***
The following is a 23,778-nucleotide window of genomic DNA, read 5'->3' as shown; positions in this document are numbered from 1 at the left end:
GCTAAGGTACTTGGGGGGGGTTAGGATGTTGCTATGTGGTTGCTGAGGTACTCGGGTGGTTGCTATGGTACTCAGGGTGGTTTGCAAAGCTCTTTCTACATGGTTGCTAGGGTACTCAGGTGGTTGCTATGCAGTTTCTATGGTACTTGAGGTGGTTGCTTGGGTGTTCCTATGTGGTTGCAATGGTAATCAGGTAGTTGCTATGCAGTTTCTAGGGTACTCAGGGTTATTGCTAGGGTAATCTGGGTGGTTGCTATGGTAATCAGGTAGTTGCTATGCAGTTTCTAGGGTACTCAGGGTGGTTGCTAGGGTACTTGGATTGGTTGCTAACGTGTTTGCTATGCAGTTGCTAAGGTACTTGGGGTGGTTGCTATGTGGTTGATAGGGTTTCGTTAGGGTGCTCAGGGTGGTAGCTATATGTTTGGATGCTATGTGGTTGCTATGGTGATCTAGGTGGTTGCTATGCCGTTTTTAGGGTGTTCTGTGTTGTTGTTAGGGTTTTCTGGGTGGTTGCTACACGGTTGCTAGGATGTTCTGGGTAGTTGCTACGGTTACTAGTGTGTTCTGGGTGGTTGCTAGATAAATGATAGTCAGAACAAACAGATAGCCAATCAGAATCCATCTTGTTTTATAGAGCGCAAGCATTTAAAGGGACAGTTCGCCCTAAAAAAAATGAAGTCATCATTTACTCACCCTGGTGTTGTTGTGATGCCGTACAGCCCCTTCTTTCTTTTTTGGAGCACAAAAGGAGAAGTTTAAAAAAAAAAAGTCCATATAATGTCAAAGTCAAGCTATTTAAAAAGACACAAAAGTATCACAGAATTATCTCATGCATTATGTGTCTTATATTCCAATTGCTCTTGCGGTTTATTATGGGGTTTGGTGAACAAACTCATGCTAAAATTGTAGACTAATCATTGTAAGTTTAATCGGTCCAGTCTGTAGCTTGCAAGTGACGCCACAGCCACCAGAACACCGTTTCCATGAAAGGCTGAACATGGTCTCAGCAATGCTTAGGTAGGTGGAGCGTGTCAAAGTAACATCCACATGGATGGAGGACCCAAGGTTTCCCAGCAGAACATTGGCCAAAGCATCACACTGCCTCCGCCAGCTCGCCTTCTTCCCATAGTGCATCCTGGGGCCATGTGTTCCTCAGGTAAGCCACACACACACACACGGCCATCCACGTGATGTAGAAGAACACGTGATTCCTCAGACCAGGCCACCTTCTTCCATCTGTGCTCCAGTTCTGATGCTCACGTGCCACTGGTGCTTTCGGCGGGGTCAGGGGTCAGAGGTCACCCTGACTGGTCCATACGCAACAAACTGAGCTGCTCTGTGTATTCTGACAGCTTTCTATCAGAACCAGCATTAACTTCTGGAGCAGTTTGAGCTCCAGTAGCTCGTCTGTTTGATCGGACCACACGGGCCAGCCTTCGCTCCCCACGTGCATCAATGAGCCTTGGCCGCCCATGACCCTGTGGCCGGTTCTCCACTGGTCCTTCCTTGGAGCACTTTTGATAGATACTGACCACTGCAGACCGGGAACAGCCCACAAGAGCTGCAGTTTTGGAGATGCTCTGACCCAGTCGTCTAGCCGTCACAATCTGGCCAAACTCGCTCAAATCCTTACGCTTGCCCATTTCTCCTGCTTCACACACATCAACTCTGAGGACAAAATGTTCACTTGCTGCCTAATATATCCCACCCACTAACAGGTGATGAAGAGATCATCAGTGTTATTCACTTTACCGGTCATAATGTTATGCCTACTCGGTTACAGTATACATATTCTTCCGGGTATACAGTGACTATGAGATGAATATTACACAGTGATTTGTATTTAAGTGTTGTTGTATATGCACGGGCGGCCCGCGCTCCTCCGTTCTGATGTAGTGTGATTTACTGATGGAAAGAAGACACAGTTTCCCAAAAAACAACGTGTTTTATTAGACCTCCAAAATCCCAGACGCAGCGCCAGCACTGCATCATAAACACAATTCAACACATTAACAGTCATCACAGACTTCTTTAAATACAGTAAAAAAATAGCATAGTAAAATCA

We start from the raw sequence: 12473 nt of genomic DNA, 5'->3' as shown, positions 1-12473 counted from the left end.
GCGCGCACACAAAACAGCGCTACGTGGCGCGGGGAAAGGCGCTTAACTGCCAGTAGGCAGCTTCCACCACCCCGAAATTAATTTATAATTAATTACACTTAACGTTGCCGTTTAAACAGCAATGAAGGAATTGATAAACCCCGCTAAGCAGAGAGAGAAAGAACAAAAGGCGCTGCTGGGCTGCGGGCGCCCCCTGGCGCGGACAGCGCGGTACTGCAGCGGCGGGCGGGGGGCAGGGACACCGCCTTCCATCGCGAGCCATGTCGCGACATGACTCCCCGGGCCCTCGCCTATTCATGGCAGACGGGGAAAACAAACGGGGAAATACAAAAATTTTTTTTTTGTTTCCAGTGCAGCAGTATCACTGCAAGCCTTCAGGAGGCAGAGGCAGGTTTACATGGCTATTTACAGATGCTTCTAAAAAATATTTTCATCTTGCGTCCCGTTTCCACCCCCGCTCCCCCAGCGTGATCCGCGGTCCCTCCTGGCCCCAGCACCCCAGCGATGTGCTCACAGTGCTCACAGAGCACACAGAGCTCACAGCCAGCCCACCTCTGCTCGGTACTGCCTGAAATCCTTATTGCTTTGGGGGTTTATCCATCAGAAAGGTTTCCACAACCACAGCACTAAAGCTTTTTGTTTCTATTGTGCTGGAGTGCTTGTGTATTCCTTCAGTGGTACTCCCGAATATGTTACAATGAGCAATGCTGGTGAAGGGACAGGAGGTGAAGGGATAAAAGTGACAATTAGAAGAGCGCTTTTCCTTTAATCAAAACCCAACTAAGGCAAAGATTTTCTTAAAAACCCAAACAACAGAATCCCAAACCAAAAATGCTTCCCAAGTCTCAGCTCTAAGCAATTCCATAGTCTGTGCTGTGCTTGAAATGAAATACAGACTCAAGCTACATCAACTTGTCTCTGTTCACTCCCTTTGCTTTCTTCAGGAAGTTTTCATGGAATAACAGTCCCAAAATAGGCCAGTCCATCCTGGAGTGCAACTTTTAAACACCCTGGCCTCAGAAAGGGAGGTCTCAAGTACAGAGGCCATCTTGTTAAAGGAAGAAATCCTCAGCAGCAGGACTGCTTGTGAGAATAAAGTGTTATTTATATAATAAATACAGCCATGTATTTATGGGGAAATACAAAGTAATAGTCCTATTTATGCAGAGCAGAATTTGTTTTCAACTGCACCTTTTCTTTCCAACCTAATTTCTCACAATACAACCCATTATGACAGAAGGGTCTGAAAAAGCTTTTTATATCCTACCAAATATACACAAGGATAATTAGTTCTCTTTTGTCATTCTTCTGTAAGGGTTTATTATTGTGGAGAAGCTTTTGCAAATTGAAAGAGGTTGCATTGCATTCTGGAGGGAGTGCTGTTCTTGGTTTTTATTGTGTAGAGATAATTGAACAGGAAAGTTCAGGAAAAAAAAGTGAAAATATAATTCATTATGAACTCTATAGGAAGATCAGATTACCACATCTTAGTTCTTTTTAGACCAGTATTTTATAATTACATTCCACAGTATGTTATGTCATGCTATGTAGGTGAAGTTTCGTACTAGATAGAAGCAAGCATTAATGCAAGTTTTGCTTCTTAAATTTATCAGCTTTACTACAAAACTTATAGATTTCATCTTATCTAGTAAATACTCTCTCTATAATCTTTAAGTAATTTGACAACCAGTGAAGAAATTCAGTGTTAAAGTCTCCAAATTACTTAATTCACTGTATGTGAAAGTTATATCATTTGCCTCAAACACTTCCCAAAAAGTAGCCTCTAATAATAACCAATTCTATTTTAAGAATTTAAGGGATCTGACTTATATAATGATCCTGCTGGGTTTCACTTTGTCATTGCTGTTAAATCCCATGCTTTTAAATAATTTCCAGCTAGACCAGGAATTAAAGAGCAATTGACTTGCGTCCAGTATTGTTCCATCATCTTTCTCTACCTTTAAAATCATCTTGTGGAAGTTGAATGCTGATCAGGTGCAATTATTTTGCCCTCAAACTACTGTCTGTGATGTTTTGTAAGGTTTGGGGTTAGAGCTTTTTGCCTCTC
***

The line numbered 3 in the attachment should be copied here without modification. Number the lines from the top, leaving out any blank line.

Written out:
We start from the raw sequence: 12473 nt of genomic DNA, 5'->3' as shown, positions 1-12473 counted from the left end.